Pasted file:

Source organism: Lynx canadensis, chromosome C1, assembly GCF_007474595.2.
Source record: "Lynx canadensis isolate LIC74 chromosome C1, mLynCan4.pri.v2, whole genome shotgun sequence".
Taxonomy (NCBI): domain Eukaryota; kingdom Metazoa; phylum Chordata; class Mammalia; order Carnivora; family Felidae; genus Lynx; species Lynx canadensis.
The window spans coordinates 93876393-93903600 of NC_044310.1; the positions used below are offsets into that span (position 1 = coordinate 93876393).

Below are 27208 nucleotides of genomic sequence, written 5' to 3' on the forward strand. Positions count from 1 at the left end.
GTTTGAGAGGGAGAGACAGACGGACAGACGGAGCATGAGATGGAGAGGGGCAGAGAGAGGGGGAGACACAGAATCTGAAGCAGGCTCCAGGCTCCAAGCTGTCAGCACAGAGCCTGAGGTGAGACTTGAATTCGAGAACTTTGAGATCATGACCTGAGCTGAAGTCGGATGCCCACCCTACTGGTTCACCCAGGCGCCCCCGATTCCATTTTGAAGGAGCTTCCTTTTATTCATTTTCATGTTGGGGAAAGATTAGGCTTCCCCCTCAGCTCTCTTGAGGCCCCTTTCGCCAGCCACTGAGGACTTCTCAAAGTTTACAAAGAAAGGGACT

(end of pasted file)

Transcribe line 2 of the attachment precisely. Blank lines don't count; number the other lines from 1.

Source record: "Lynx canadensis isolate LIC74 chromosome C1, mLynCan4.pri.v2, whole genome shotgun sequence".